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Park Board talks technology and folf course


November 6, 2018

The Hill County Park Board met in the Hill County Courthouse Timmons Room Monday night and heard some potential developments in mapping the park and a new activity for the community.

Community member Lou Hagener said he spoke with Thomas Welch, professor in Montana State University-Northern’s College of Technical Sciences, regarding improvements for monitoring the park.

“He’s kind of our designated person to do the GIS — geographic information system — work and the mapping work and the GPS stuff,” he added.

Hagener showed the board members a map that Welch created showing the damage from the East Fork Fire in 2017 and said Welch was willing to do the same thing for Beaver Creek.

“He has also made the case that he really likes doing this kind of stuff,” Hagener said. “So he’s willing to do a lot more inventory things but also monitoring stuff.”

Hagener added he is meeting in January with Welch to prioritize which elements of the park should be monitored. Hagener gave examples of using Welch’s work to map fences, roads and trails, cabins and lots.

The general public has access to most of the information that goes into the monitoring projects, Hagener added, but there are some essential statistics that can only be accessed internally, and Welch has that access.

“Some of the stuff that Tom has generated — like this — are internal right now and not necessarily on the internet,” he said.

Using an unmanned aerial vehicle — a drone — also has potential for helping with monitoring around the park. Hagener said he was having some discussions regarding a demonstration of this new technology.

“This was a technique that was developed quite a long time ago with slow-moving aircraft,” he added. “And it’s pretty good.”

He said the drones, or UAVs, could be used in long-term monitoring for things such as beaver dams. The park could use the imagery from the UAV to pinpoint all the beaver dams in the park and then review the information five years later and look for trends.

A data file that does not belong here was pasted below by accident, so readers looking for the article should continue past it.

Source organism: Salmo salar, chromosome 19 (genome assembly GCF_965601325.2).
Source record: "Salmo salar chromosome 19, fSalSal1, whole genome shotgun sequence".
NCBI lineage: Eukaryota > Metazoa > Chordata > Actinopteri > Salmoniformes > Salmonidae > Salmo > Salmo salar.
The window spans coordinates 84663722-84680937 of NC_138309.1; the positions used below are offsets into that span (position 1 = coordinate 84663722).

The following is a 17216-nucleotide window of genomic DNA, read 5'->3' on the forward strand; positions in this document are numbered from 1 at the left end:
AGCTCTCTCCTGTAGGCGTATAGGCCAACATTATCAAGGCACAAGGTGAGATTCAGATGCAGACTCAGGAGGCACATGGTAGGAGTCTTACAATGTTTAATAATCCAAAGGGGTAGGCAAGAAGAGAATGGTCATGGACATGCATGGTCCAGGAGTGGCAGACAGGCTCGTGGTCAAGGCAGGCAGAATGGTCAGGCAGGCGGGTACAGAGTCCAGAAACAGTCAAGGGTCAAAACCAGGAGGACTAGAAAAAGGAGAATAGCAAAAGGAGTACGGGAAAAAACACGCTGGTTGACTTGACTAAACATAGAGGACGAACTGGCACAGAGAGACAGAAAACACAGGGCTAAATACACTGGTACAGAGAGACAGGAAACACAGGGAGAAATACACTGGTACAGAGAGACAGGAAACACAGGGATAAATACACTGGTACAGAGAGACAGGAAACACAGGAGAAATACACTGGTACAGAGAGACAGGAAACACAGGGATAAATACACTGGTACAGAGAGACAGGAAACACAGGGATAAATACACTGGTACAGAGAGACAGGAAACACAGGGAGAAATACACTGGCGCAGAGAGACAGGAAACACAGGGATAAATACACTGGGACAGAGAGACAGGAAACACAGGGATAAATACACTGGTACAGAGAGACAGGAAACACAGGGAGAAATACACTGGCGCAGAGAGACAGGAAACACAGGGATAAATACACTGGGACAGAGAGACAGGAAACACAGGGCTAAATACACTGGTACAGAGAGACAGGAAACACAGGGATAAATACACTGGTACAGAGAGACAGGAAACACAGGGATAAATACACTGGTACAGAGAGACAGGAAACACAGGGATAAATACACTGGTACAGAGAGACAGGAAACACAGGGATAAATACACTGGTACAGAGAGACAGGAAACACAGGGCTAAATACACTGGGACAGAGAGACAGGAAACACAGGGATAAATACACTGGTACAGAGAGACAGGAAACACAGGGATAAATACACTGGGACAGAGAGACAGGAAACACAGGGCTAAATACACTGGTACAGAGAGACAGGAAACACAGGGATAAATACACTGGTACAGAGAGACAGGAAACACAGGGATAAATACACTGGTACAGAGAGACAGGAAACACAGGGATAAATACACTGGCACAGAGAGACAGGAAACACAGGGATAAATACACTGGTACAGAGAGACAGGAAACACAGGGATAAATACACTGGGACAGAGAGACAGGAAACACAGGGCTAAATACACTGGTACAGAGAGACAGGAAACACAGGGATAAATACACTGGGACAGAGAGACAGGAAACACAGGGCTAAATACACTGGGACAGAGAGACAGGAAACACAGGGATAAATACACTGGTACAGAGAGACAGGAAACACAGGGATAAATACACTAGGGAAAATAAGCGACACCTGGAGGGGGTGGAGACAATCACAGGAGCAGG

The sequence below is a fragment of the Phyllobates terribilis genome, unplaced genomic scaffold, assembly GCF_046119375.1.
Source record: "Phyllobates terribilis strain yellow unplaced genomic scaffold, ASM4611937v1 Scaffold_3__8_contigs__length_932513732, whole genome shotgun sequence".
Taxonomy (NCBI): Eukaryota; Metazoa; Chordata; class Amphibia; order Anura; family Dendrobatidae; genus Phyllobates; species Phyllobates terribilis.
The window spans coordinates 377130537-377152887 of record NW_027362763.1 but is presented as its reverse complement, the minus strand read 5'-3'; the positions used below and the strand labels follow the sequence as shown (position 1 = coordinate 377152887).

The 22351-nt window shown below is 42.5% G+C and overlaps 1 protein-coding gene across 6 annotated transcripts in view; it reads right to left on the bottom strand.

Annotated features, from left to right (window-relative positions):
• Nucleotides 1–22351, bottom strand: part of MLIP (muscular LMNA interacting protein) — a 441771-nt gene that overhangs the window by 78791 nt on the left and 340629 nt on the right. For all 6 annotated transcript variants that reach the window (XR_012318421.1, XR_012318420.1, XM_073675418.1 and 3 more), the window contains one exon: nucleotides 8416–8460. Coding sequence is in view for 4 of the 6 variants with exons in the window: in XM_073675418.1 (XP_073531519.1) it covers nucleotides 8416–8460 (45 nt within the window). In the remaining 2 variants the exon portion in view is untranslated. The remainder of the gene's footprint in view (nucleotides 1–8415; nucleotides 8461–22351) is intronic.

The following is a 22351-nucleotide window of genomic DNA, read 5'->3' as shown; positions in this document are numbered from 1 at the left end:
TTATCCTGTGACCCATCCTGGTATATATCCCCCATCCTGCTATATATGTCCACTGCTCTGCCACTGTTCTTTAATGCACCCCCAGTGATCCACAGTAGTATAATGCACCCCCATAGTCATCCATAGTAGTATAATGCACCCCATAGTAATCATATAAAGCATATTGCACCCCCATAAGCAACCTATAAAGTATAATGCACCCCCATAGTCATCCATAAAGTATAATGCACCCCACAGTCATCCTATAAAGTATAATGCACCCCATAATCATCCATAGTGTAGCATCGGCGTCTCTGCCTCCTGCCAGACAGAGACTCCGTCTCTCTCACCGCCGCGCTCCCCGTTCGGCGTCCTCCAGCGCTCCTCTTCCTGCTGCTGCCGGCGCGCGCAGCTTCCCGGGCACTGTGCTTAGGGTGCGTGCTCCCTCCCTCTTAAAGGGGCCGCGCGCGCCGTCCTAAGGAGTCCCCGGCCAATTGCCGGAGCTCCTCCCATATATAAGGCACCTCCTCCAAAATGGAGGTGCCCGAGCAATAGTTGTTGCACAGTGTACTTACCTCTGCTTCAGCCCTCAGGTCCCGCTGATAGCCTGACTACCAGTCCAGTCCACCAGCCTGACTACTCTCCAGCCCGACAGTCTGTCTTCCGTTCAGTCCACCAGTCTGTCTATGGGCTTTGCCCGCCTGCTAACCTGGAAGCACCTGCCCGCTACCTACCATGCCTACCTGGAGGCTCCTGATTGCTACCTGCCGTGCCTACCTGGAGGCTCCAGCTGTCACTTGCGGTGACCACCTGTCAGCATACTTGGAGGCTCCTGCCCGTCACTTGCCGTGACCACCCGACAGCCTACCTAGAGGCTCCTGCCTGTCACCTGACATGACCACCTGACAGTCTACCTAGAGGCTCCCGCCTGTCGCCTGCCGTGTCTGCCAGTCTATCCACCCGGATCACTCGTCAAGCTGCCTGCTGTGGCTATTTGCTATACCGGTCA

One of the concerns, Hagener added, is the Federal Aviation Association’s rule about flying unmanned drones over parks.

“It is my understanding if you have a letter of authorization from the park managers, then you can go ahead and do it,” he said.

Discussions are still ongoing for the UAV mapping.


Park Superintendent Assistant Aubrey Williams said she received some feedback regarding the possible Frisbee golf, or folf, course that may be added to the park.

Williams posted a question on the park’s Facebook page asking the public for their feedback regarding the proposed course. Williams said she had about 30 people respond and all were in favor of putting in the course.

One of the most popular responses was that a folf course would provide more outdoor activities for the community to do at the park. There were also some concerns, Williams added.

One concern was about vandalism to the folf baskets. Another was regarding if part of the folf course was on a campsite that was already occupied and the occupants did not want any folfers in their campsite.

Discussion is ongoing regarding where to put the course.

“As far as location,” she said, “somewhere that would benefit kids and older people, as well.”

Park Superintendent Chad Edgar added that he felt the best place for it would be by “the new trail by Bear Paw Lake.”

He said it was a good spot because it doesn’t have the overlap of usage like Lions Campground and “parking chaos” like Kiwanis.

A decision hasn’t been made on the folf course as of now, but the park board is still asking the community for their feedback.


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